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Rural economy grows with stronger farmland, commodity prices


Iowa’s rural economy grew in November, in part because of stronger farmland prices, according to a monthly survey of bank managers and CEOs in agriculturally dependent communities.

According to Creighton University’s Rural Mainstreet Index, released Thursday, Iowa’s index jumped to 70.9 in November, from 65.4 in October. An increase in the state’s farmland price index to 84.9, from 81.9 the prior month, was cited as a contributing factor to the rise in Iowa’s overall index ranking.

The survey is an early look at the economy in 10 agriculturally and energy-dependent states, including Iowa. It focuses on about 200 rural communities with an average population of 1,300. The index ranges from zero to 100, with a ranking of 50 indicating neutral growth.

November’s numbers were not all rosy for Iowa. The state’s new-hiring index for November dipped slightly to 69.6, from 70.2 in October, the report showed. Despite recent gains, the U.S. Bureau of Labor Statistics shows that compared with pre-COVID-19 levels, Iowa lost 2.6% of its nonfarm employment.

For the region as a whole, November’s index rose to 67.7, up from 66.1 in October, the 12th straight month the index has been above growth-neutral.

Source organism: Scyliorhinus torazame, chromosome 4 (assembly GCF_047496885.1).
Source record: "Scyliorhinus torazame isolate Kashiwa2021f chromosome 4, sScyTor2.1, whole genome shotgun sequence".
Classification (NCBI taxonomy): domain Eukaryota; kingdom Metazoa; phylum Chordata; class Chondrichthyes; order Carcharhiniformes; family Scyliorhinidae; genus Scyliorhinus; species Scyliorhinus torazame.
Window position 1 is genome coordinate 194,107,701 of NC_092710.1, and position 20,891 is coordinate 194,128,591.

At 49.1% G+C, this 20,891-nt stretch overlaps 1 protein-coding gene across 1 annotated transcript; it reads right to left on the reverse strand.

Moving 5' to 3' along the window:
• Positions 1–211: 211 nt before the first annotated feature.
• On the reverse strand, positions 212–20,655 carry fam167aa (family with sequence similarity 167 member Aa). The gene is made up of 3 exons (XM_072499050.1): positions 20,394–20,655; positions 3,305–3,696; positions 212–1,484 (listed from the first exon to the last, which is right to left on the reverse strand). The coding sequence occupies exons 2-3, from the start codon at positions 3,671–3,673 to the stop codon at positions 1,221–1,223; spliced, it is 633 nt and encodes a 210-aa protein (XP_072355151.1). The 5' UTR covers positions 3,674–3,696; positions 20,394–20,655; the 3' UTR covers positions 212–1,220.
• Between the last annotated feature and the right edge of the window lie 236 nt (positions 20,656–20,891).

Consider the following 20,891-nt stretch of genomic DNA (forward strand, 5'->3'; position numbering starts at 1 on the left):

Ernie Goss, the Jack A. MacAllister, chair in regional economics at Creighton, said solid grain prices, low interest rates and growing exports were factors in November’s increase.

“USDA data show that 2021 year-to-date agriculture exports are more than 23.2% above that for the same period in 2020,” Goss said.

The region’s farmland price index increased to a record high of 85.5 in November, up 4 points from October.

Despite strong performance in some categories of the survey, confidence among rural bankers shrunk in the past month, with the index dipping below neutral growth to 48.4, down from 51.8 in October, the fifth straight month it has declined.

The home sales index also dipped in November to a still strong 65, down from 73.2 in October. The retail sales index climbed to 58.1, from October’s 55.4.

“Healthy farm prices and federal stimulus spending are having very positive impacts on Rural Mainstreet retail sales and home sales,” Goss said.

This month’s survey also asked bankers to forecast holiday retail sales in their area. According to their responses, bankers expect holiday sales to expand by 5.7% this year compared with the same period in 2020.

Bankers also responded to the infrastructure bill recently passed by Congress, with about 30% saying they expect the bill to be more negative than positive for agriculture. But 26.7% said the broadband portion of the bill would have the greatest effect on their local economy.

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